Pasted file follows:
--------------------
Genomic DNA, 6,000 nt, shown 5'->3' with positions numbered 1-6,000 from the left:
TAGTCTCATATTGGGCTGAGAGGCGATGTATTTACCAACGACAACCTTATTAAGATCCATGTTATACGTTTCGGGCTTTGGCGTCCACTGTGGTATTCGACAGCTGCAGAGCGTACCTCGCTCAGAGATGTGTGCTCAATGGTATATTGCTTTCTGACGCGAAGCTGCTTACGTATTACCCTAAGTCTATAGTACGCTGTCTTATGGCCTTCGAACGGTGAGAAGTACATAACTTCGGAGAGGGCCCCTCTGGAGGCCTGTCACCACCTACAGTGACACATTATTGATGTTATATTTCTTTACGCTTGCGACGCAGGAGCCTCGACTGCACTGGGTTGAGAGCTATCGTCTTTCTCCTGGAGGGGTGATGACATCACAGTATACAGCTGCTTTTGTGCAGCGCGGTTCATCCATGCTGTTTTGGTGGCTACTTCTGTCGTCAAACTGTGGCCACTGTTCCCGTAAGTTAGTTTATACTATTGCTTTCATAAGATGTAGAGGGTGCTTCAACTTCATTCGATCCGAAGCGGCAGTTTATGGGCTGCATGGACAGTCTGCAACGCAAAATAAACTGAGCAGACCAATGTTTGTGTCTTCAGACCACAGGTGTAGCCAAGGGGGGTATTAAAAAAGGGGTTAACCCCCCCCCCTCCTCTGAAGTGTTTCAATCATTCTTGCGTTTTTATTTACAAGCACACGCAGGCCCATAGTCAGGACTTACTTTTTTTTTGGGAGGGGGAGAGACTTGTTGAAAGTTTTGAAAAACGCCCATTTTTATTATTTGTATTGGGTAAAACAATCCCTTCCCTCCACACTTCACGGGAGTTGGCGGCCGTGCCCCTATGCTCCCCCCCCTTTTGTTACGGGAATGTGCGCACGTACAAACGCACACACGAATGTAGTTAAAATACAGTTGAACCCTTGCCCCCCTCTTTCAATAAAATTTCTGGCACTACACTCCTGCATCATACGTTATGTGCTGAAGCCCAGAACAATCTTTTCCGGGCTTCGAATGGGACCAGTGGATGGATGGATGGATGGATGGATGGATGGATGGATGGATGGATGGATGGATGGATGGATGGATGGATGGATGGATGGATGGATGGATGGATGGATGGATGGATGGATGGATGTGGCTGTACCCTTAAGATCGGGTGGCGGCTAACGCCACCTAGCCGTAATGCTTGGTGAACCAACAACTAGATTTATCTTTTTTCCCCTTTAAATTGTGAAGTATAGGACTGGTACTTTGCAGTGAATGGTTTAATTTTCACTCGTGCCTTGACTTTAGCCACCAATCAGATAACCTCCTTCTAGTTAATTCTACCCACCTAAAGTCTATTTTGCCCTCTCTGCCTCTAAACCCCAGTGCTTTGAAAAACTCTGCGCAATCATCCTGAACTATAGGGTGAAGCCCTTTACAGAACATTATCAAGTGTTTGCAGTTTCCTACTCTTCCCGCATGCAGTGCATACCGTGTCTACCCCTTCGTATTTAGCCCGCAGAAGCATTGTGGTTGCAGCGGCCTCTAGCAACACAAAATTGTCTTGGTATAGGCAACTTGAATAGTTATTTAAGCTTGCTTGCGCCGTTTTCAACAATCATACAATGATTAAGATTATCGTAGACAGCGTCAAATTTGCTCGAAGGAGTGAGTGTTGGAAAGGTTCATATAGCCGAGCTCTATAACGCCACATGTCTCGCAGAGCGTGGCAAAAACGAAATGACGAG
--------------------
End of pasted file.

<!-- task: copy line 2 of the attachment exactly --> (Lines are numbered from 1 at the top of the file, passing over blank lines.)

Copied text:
TAGTCTCATATTGGGCTGAGAGGCGATGTATTTACCAACGACAACCTTATTAAGATCCATGTTATACGTTTCGGGCTTTGGCGTCCACTGTGGTATTCGACAGCTGCAGAGCGTACCTCGCTCAGAGATGTGTGCTCAATGGTATATTGCTTTCTGACGCGAAGCTGCTTACGTATTACCCTAAGTCTATAGTACGCTGTCTTATGGCCTTCGAACGGTGAGAAGTACATAACTTCGGAGAGGGCCCCTCTGGAGGCCTGTCACCACCTACAGTGACACATTATTGATGTTATATTTCTTTACGCTTGCGACGCAGGAGCCTCGACTGCACTGGGTTGAGAGCTATCGTCTTTCTCCTGGAGGGGTGATGACATCACAGTATACAGCTGCTTTTGTGCAGCGCGGTTCATCCATGCTGTTTTGGTGGCTACTTCTGTCGTCAAACTGTGGCCACTGTTCCCGTAAGTTAGTTTATACTATTGCTTTCATAAGATGTAGAGGGTGCTTCAACTTCATTCGATCCGAAGCGGCAGTTTATGGGCTGCATGGACAGTCTGCAACGCAAAATAAACTGAGCAGACCAATGTTTGTGTCTTCAGACCACAGGTGTAGCCAAGGGGGGTATTAAAAAAGGGGTTAACCCCCCCCCCTCCTCTGAAGTGTTTCAATCATTCTTGCGTTTTTATTTACAAGCACACGCAGGCCCATAGTCAGGACTTACTTTTTTTTTGGGAGGGGGAGAGACTTGTTGAAAGTTTTGAAAAACGCCCATTTTTATTATTTGTATTGGGTAAAACAATCCCTTCCCTCCACACTTCACGGGAGTTGGCGGCCGTGCCCCTATGCTCCCCCCCCTTTTGTTACGGGAATGTGCGCACGTACAAACGCACACACGAATGTAGTTAAAATACAGTTGAACCCTTGCCCCCCTCTTTCAATAAAATTTCTGGCACTACACTCCTGCATCATACGTTATGTGCTGAAGCCCAGAACAATCTTTTCCGGGCTTCGAATGGGACCAGTGGATGGATGGATGGATGGATGGATGGATGGATGGATGGATGGATGGATGGATGGATGGATGGATGGATGGATGGATGGATGGATGGATGGATGGATGGATGGATGGATGGATGTGGCTGTACCCTTAAGATCGGGTGGCGGCTAACGCCACCTAGCCGTAATGCTTGGTGAACCAACAACTAGATTTATCTTTTTTCCCCTTTAAATTGTGAAGTATAGGACTGGTACTTTGCAGTGAATGGTTTAATTTTCACTCGTGCCTTGACTTTAGCCACCAATCAGATAACCTCCTTCTAGTTAATTCTACCCACCTAAAGTCTATTTTGCCCTCTCTGCCTCTAAACCCCAGTGCTTTGAAAAACTCTGCGCAATCATCCTGAACTATAGGGTGAAGCCCTTTACAGAACATTATCAAGTGTTTGCAGTTTCCTACTCTTCCCGCATGCAGTGCATACCGTGTCTACCCCTTCGTATTTAGCCCGCAGAAGCATTGTGGTTGCAGCGGCCTCTAGCAACACAAAATTGTCTTGGTATAGGCAACTTGAATAGTTATTTAAGCTTGCTTGCGCCGTTTTCAACAATCATACAATGATTAAGATTATCGTAGACAGCGTCAAATTTGCTCGAAGGAGTGAGTGTTGGAAAGGTTCATATAGCCGAGCTCTATAACGCCACATGTCTCGCAGAGCGTGGCAAAAACGAAATGACGAG